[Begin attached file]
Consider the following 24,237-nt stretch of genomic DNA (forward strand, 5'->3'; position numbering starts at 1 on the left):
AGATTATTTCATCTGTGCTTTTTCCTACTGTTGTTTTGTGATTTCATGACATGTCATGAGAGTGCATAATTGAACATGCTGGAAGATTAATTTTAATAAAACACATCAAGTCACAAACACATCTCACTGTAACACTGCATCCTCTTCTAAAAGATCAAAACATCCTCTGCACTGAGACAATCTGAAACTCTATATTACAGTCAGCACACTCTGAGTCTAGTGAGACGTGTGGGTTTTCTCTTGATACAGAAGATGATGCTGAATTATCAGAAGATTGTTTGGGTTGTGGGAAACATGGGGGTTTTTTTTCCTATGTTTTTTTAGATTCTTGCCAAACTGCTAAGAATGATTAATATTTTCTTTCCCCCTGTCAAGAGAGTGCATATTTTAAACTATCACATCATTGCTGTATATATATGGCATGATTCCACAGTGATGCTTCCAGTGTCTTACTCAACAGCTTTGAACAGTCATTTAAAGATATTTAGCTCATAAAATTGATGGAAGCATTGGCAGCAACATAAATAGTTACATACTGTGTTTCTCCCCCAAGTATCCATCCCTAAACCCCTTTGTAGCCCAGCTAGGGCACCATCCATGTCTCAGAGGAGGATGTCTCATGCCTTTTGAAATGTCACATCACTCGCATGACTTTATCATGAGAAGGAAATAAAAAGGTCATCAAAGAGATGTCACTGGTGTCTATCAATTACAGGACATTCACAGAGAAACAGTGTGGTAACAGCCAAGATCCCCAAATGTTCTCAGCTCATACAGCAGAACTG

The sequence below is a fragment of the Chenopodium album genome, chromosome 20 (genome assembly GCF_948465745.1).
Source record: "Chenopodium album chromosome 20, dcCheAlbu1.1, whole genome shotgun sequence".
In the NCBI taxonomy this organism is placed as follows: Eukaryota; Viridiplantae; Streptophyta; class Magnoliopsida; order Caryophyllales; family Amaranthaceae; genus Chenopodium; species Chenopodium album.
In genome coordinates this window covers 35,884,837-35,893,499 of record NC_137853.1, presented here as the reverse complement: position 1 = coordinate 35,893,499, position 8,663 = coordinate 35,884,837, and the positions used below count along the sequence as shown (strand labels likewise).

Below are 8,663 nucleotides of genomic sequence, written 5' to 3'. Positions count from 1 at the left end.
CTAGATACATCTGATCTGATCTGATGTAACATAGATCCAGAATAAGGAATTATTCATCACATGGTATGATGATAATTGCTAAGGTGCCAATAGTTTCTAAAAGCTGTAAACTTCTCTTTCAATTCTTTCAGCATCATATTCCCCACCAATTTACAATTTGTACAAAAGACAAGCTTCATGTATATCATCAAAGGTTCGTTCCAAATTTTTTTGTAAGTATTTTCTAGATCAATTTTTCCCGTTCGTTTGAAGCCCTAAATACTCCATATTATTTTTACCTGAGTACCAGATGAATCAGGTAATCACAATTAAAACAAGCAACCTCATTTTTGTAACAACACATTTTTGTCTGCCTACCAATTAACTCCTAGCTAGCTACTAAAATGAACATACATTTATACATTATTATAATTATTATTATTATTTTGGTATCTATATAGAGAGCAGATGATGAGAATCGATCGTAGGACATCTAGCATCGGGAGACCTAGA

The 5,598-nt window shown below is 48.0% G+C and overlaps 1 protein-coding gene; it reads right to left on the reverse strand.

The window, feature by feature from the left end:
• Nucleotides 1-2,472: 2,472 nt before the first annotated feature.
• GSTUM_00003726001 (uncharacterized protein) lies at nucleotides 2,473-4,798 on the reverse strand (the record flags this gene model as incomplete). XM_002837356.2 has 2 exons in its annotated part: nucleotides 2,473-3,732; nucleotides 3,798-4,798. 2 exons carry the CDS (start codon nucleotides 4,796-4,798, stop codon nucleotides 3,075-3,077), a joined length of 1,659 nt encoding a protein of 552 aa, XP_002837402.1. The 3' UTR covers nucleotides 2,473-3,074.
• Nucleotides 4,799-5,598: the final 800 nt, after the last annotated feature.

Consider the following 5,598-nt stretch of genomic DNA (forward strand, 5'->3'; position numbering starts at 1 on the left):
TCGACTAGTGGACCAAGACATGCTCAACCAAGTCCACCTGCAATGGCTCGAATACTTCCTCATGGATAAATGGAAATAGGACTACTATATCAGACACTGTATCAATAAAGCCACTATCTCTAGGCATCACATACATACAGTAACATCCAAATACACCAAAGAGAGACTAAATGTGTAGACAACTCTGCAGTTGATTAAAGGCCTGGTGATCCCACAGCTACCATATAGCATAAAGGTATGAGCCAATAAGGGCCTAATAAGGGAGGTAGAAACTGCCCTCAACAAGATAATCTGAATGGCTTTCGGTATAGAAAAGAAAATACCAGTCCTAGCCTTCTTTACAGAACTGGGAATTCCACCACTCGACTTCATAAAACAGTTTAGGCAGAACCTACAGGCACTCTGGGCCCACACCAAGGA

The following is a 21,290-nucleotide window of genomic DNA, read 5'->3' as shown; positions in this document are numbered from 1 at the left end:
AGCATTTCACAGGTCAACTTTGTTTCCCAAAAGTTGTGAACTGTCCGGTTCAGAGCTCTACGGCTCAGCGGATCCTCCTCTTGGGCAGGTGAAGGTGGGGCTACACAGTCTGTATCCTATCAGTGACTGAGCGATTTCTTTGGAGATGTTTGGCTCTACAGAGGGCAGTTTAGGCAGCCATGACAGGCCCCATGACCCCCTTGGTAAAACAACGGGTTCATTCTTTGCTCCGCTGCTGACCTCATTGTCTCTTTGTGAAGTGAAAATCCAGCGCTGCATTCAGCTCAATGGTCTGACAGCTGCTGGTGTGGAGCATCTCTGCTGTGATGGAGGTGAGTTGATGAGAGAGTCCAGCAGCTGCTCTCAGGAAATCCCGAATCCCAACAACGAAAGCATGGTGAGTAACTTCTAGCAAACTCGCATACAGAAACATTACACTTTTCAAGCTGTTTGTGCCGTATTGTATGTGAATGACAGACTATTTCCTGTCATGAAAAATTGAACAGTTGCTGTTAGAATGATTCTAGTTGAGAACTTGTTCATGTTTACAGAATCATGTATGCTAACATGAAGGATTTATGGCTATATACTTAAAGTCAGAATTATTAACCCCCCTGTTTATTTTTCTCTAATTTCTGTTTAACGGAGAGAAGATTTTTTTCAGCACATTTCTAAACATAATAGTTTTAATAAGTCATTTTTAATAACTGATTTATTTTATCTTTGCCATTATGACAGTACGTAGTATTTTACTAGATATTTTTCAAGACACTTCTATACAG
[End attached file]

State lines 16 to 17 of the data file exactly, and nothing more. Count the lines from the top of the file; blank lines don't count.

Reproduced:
The following is a 21,290-nucleotide window of genomic DNA, read 5'->3' as shown; positions in this document are numbered from 1 at the left end:
AGCATTTCACAGGTCAACTTTGTTTCCCAAAAGTTGTGAACTGTCCGGTTCAGAGCTCTACGGCTCAGCGGATCCTCCTCTTGGGCAGGTGAAGGTGGGGCTACACAGTCTGTATCCTATCAGTGACTGAGCGATTTCTTTGGAGATGTTTGGCTCTACAGAGGGCAGTTTAGGCAGCCATGACAGGCCCCATGACCCCCTTGGTAAAACAACGGGTTCATTCTTTGCTCCGCTGCTGACCTCATTGTCTCTTTGTGAAGTGAAAATCCAGCGCTGCATTCAGCTCAATGGTCTGACAGCTGCTGGTGTGGAGCATCTCTGCTGTGATGGAGGTGAGTTGATGAGAGAGTCCAGCAGCTGCTCTCAGGAAATCCCGAATCCCAACAACGAAAGCATGGTGAGTAACTTCTAGCAAACTCGCATACAGAAACATTACACTTTTCAAGCTGTTTGTGCCGTATTGTATGTGAATGACAGACTATTTCCTGTCATGAAAAATTGAACAGTTGCTGTTAGAATGATTCTAGTTGAGAACTTGTTCATGTTTACAGAATCATGTATGCTAACATGAAGGATTTATGGCTATATACTTAAAGTCAGAATTATTAACCCCCCTGTTTATTTTTCTCTAATTTCTGTTTAACGGAGAGAAGATTTTTTTCAGCACATTTCTAAACATAATAGTTTTAATAAGTCATTTTTAATAACTGATTTATTTTATCTTTGCCATTATGACAGTACGTAGTATTTTACTAGATATTTTTCAAGACACTTCTATACAG